Private Pilot Magazine|
Usually, if I hear the work "bargain" in an aviation context, I either drop everything and flee or I attack the nearest
person with a flying Combodian chop.
It's fight or flight, baby. Yet in the realm of flight, there really is a genuine, bonafide aviation bargain. I refer to the multi-engine rating.
Why is this bargain such a well-kept secret? Because "getting a multi" usually means flying a light twin, and light twins have gotten a bad rap.
Impressionable minds have come to regard light twins as not only hard to fly, but as downright tricky and dastardly. Spit an engine, so the story goes, and asymmetrical thrust will screw you into the ground before you know what hit you.
Ah, balderdash. Light twins aren't hard to fly. Sure they're unforgiving of incompetence or inattention - and they can be unforgiving of really bad luck - but that's just the nature of aviation. Heck, it's the nature of marriage, for that matter.
But long ago I said "I do" to the second engine, and what bliss it's been! Powerplant bigamy puts my mind at ease when I'm over water, jungle, hills or when I'm over anything at all at night.
This brings up the following happy little secret: In cruise, the pilot workload in a twin can actually be lower than it is in a single. In a one-lunged bird, you're devoting 15% of your brain-power to a constantly changing solution of the forced-landing scenario (and if you're not, you should be). In a twin, though, you can let your guard own a bit. Sure, as in any aircraft, you need to know where to stuff it if things get wildly ugly, but that's not the same concept as maintaining the constant forced-landing vigil.
Not that I object to such vigils. I still fly single-engine airplanes and single-engine helicopters. Taming a twin doesn't mean you have to ignore single-engine aircraft; the multi rating simply gives you another option, options are a good thing. Top of Page
Best of all, this option comes at a relatively tame price. We're talking less than most of us blow on perpetually obsolete computers every year. A common benchmark for adding a multi-engine rating to your certificate is about $2000, but it's certainly possible for a quick study to come in at a bit less.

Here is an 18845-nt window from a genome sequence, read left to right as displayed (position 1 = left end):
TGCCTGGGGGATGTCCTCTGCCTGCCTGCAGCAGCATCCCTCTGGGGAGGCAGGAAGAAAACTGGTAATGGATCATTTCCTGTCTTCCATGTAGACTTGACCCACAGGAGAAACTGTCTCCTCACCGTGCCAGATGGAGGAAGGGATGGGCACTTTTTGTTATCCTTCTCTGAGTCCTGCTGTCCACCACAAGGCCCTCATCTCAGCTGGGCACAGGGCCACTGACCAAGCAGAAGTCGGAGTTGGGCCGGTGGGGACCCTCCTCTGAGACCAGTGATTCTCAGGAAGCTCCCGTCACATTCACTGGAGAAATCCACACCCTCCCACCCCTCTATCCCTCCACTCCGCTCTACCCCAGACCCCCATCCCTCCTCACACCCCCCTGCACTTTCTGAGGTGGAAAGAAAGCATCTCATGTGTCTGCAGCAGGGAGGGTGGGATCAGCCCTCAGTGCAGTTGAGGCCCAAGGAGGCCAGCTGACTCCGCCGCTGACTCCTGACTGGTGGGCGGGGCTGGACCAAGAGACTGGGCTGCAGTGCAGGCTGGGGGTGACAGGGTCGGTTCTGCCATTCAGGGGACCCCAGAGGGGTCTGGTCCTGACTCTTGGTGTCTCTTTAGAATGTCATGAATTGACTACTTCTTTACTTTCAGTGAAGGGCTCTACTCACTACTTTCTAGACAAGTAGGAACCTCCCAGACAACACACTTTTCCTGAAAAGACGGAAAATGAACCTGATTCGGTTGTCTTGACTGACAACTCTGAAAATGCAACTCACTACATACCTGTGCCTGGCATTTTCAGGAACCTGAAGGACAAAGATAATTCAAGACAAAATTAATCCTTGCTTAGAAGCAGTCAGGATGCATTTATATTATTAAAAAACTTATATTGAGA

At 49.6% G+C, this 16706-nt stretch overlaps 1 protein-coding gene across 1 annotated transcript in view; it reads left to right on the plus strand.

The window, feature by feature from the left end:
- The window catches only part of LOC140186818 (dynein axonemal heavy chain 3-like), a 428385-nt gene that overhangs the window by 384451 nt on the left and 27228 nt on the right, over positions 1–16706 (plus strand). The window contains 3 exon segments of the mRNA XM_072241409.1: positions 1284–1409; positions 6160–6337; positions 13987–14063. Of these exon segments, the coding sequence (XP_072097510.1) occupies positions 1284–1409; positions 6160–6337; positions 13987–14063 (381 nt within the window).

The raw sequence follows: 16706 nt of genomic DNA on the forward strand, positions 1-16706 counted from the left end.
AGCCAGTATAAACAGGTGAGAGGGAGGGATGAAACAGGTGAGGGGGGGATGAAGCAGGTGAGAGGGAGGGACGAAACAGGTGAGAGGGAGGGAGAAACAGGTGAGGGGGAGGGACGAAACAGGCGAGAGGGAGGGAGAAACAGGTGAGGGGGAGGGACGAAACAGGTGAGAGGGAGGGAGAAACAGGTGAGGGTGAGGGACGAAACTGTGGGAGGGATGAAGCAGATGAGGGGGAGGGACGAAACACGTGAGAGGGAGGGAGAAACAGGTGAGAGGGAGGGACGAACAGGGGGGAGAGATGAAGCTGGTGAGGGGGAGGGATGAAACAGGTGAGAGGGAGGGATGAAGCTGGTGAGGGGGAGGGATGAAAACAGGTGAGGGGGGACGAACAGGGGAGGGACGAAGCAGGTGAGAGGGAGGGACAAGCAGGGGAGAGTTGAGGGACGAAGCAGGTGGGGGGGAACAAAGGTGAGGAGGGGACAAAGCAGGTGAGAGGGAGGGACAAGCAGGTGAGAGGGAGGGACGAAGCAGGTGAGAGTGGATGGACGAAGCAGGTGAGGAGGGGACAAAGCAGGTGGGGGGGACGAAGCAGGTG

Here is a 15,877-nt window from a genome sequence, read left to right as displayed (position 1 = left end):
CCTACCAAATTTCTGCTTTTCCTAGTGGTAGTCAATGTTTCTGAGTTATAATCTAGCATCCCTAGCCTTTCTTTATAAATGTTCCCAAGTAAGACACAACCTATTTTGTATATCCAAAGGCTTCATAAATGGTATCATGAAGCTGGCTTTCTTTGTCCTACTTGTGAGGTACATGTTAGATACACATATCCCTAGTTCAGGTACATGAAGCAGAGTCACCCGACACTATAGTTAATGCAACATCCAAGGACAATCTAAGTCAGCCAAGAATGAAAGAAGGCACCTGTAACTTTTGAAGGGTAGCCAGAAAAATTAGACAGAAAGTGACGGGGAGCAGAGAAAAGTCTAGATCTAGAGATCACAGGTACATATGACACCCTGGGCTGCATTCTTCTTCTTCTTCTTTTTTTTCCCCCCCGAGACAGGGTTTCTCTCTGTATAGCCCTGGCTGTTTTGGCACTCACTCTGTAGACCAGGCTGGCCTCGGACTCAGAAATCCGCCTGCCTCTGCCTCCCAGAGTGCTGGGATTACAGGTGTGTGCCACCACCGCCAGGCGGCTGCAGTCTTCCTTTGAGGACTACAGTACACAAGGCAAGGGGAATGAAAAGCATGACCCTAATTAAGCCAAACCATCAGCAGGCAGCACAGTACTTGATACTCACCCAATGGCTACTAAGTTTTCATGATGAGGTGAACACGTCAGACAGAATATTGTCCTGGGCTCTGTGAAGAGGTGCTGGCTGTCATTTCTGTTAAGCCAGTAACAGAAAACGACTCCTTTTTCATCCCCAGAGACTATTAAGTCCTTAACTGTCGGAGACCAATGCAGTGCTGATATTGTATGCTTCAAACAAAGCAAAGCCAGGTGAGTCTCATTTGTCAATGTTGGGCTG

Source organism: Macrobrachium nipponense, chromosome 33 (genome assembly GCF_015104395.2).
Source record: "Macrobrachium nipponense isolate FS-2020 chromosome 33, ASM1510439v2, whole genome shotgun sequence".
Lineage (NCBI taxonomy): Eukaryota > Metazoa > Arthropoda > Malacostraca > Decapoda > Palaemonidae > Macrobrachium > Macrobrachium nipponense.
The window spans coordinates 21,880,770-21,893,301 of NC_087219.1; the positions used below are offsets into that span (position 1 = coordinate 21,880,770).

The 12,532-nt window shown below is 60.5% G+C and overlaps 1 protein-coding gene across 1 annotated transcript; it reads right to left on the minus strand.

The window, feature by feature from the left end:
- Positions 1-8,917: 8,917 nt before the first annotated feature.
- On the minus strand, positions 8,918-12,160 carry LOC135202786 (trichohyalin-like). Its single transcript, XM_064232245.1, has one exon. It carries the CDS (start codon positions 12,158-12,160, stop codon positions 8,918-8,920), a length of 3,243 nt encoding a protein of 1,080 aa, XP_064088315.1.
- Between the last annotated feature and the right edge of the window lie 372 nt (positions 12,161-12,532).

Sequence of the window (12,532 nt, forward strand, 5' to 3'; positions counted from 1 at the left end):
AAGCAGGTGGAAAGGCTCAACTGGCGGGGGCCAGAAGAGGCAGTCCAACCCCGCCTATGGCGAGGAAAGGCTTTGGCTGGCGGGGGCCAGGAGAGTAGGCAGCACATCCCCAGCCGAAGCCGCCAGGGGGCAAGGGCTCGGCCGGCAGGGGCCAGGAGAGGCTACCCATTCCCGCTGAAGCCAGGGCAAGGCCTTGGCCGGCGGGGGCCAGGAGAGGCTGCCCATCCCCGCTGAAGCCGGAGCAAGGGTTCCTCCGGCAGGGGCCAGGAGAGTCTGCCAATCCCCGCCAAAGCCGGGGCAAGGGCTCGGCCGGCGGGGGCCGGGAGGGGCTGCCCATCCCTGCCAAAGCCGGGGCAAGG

Meanwhile, two-lunged birds, just like their single-propped counterparts, can be rented with ease. Some places will hand over the keys for $150 an hour. Yes, that's with gas included. Sure that's more than a 172 or Arrow will set you back, but it's a heck of a bargain for the fun you'll have. And fun is the operative word. I can't explain why, but light twins are a lot of... well... fun.
By contrast, not everyone thinks flying in recalcitrant weather is fun. No problem. Despite the myths I've heard, you don't need an instrument rating to put those six levers in your hand. Count'em, six. That's two prop levers, two mixtures and two throttles. Talk about a feeling of power!
And talk about losing power. The last engine failure I had was on July 12, 2000, over the western Pacific. I was in a twin, and it was such a nonevent that I didn't even spill my coffee. Had I been in a single (not that I'd have taken one out there, but some pilots do), I would be somewhere near the bottom of the Marianas trench right now, where weird creatures would be eating my tender parts and my coffee would have long since floated away.
So I'll float this your way: The multi-engine ticket is fun, affordable and practical. It's the best buy in aviation. It's a great way to safeguard you tender parts. It's - I dare say it? - a genuine bargain.
About the Author - Ed Stephens, Jr.
"Tropical Ed" left Los Angeles for Pago Pago in 1991 and spent most of that decade living and working in the tropics. He flew as a helicopter and regional airline pilot, operating in Panama, Samoa, French Polynesia and Micronesia. On terra firma, he has also toiled as an economic analyst and newspaper columnist. Stephens is ATP-rated and holds a degree in economics from UCLA.
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